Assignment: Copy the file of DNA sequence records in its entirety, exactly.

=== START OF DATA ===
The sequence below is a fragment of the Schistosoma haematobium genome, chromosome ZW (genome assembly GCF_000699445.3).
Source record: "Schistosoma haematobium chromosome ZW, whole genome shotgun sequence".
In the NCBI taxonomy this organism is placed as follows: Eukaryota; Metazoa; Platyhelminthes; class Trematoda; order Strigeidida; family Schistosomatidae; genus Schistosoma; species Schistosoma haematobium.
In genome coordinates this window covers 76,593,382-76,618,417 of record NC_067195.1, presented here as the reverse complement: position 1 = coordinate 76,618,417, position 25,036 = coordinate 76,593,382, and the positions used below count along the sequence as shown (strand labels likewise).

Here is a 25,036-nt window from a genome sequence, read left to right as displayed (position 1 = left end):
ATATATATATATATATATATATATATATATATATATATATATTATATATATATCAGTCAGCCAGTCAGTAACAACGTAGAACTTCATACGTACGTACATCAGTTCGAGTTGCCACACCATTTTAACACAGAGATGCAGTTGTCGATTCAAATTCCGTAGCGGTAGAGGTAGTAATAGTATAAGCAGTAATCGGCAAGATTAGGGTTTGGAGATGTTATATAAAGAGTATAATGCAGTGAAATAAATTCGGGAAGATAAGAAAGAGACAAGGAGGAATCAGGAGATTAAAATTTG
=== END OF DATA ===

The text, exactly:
The sequence below is a fragment of the Schistosoma haematobium genome, chromosome ZW (genome assembly GCF_000699445.3).
Source record: "Schistosoma haematobium chromosome ZW, whole genome shotgun sequence".
In the NCBI taxonomy this organism is placed as follows: Eukaryota; Metazoa; Platyhelminthes; class Trematoda; order Strigeidida; family Schistosomatidae; genus Schistosoma; species Schistosoma haematobium.
In genome coordinates this window covers 76,593,382-76,618,417 of record NC_067195.1, presented here as the reverse complement: position 1 = coordinate 76,618,417, position 25,036 = coordinate 76,593,382, and the positions used below count along the sequence as shown (strand labels likewise).

Here is a 25,036-nt window from a genome sequence, read left to right as displayed (position 1 = left end):
ATATATATATATATATATATATATATATATATATATATATATTATATATATATCAGTCAGCCAGTCAGTAACAACGTAGAACTTCATACGTACGTACATCAGTTCGAGTTGCCACACCATTTTAACACAGAGATGCAGTTGTCGATTCAAATTCCGTAGCGGTAGAGGTAGTAATAGTATAAGCAGTAATCGGCAAGATTAGGGTTTGGAGATGTTATATAAAGAGTATAATGCAGTGAAATAAATTCGGGAAGATAAGAAAGAGACAAGGAGGAATCAGGAGATTAAAATTTG